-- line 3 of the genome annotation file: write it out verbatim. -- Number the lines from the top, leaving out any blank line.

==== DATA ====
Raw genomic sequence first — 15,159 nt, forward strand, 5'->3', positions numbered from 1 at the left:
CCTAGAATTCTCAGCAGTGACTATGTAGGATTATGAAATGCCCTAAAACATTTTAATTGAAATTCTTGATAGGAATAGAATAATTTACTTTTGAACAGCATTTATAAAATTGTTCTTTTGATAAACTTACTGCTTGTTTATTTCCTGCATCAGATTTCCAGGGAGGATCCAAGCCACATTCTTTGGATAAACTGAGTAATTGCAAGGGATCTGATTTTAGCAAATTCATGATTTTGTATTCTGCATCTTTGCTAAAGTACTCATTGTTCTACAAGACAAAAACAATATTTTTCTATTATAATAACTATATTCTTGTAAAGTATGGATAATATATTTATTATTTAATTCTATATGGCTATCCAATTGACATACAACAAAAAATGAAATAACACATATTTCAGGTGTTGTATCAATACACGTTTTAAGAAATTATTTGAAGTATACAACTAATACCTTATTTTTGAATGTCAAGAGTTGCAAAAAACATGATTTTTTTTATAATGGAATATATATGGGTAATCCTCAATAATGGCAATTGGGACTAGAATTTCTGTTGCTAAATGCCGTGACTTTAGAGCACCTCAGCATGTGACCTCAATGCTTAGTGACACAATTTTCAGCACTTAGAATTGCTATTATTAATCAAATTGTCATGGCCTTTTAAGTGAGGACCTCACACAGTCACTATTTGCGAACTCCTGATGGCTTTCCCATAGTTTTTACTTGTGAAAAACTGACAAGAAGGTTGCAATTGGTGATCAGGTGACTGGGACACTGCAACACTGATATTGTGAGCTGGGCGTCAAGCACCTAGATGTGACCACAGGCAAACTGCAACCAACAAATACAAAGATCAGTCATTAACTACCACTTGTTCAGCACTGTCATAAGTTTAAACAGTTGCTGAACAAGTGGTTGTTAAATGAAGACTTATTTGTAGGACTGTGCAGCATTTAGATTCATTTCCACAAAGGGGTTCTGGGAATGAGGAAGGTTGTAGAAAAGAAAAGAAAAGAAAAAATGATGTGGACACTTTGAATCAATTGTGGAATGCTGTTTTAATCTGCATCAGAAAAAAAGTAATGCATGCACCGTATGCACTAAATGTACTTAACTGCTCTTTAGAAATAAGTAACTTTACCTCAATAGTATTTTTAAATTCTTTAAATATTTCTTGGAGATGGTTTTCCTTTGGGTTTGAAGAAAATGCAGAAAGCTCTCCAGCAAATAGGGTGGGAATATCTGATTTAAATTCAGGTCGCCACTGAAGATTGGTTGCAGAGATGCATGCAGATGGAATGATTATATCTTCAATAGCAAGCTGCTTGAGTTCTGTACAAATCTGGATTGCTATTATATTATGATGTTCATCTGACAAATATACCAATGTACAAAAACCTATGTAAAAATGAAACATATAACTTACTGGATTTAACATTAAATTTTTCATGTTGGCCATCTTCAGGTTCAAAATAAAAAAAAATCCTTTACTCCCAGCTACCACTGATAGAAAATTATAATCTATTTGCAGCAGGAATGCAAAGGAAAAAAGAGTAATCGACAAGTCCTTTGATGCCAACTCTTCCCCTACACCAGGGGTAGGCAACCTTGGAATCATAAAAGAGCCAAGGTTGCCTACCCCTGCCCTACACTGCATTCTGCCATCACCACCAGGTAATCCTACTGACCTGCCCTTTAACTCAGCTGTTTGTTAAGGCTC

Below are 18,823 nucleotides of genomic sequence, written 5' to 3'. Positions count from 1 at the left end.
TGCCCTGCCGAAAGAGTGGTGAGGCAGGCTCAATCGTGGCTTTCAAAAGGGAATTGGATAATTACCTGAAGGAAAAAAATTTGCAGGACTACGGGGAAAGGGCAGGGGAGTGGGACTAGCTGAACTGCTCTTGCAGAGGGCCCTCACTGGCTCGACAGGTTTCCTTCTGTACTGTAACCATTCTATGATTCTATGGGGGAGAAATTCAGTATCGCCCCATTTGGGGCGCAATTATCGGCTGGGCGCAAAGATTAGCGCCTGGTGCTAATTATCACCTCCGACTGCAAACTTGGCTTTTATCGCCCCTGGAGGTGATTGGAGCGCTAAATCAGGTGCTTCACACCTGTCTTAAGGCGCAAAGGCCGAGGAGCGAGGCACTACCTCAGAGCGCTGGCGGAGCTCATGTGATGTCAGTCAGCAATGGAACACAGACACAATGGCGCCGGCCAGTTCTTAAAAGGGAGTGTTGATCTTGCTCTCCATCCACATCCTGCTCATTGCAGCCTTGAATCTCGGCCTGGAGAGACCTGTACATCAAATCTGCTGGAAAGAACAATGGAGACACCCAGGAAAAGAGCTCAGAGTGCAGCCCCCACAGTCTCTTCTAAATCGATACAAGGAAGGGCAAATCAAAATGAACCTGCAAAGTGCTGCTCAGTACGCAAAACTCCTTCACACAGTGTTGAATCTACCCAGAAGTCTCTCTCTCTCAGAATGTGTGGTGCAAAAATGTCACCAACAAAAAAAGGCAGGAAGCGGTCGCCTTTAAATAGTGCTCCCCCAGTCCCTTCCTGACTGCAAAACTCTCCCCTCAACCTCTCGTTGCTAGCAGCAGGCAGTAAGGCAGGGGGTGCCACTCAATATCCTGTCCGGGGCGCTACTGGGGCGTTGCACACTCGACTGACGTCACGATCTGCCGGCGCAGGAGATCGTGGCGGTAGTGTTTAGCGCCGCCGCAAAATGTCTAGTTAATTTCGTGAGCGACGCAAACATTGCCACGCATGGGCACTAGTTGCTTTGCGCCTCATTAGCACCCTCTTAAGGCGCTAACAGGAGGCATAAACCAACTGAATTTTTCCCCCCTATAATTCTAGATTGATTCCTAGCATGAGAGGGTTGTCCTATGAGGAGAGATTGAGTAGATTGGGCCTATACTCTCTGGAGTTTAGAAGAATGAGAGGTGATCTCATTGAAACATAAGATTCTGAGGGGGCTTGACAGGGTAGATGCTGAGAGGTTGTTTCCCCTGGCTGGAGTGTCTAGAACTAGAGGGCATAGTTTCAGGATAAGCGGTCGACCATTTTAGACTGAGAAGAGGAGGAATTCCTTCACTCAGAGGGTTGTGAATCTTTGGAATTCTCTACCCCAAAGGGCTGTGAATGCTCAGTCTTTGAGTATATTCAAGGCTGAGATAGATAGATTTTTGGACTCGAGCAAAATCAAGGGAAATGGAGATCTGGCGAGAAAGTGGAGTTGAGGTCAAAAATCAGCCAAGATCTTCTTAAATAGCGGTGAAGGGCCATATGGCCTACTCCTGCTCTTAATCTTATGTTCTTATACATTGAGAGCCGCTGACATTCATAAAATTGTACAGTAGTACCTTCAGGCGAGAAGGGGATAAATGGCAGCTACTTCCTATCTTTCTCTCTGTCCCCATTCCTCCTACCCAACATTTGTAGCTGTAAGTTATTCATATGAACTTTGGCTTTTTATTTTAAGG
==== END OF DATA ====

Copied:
Below are 18,823 nucleotides of genomic sequence, written 5' to 3'. Positions count from 1 at the left end.